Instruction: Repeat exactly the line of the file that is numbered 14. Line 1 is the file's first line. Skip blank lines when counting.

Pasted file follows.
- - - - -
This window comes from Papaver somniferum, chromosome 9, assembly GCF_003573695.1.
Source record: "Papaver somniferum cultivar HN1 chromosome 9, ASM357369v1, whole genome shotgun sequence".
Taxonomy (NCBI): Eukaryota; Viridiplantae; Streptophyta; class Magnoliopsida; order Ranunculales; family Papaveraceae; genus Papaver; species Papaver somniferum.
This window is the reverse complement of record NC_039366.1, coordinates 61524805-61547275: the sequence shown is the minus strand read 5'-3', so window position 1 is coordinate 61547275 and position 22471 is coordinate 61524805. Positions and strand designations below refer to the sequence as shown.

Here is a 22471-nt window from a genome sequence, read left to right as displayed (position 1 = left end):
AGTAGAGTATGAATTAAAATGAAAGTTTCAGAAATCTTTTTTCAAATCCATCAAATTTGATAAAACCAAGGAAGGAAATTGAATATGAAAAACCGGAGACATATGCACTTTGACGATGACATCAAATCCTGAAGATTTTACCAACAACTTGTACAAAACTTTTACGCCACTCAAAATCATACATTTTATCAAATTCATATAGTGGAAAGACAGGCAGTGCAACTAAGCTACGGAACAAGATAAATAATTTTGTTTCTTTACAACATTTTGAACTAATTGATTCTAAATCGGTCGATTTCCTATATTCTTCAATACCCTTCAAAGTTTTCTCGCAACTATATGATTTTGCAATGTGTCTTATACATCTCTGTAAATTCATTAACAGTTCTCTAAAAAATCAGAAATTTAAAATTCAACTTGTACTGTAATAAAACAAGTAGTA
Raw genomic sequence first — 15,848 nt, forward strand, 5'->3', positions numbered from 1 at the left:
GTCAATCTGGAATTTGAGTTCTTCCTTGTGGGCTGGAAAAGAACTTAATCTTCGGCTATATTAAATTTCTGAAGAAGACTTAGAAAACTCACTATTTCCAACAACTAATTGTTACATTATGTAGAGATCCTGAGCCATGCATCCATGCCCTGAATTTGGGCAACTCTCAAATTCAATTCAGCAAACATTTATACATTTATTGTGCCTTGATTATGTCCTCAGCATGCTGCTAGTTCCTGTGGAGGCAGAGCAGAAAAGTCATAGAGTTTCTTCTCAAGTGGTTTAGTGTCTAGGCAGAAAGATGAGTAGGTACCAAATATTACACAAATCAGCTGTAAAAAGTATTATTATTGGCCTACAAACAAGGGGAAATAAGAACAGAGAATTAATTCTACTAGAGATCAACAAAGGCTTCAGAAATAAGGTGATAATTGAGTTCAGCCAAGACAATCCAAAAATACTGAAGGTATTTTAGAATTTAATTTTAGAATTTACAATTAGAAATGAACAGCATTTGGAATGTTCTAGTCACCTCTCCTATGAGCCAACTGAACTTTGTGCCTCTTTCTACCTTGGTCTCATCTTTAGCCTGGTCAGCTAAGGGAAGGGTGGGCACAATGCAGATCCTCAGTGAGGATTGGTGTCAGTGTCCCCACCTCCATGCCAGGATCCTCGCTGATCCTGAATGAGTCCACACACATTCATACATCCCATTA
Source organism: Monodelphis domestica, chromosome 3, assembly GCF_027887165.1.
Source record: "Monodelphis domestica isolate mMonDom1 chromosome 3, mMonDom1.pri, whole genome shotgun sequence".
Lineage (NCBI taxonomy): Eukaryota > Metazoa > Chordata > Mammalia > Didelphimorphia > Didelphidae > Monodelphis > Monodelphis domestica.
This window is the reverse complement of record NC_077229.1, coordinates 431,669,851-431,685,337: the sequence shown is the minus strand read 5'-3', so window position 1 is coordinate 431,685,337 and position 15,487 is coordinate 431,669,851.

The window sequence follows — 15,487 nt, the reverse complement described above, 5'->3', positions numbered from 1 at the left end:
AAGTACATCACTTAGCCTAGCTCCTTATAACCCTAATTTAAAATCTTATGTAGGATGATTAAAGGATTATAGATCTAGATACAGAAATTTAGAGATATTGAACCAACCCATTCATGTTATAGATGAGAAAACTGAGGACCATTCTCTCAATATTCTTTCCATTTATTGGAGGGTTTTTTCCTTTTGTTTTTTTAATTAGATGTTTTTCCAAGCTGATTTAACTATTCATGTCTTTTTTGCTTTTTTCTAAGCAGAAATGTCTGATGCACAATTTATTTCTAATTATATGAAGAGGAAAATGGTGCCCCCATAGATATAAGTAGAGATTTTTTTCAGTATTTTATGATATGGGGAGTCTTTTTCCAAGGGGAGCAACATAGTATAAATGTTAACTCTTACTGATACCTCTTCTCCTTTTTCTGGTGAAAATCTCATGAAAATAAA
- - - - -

AAGTACATCACTTAGCCTAGCTCCTTATAACCCTAATTTAAAATCTTATGTAGGATGATTAAAGGATTATAGATCTAGATACAGAAATTTAGAGATATTGAACCAACCCATTCATGTTATAGATGAGAAAACTGAGGACCATTCTCTCAATATTCTTTCCATTTATTGGAGGGTTTTTTCCTTTTGTTTTTTTAATTAGATGTTTTTCCAAGCTGATTTAACTATTCATGTCTTTTTTGCTTTTTTCTAAGCAGAAATGTCTGATGCACAATTTATTTCTAATTATATGAAGAGGAAAATGGTGCCCCCATAGATATAAGTAGAGATTTTTTTCAGTATTTTATGATATGGGGAGTCTTTTTCCAAGGGGAGCAACATAGTATAAATGTTAACTCTTACTGATACCTCTTCTCCTTTTTCTGGTGAAAATCTCATGAAAATAAA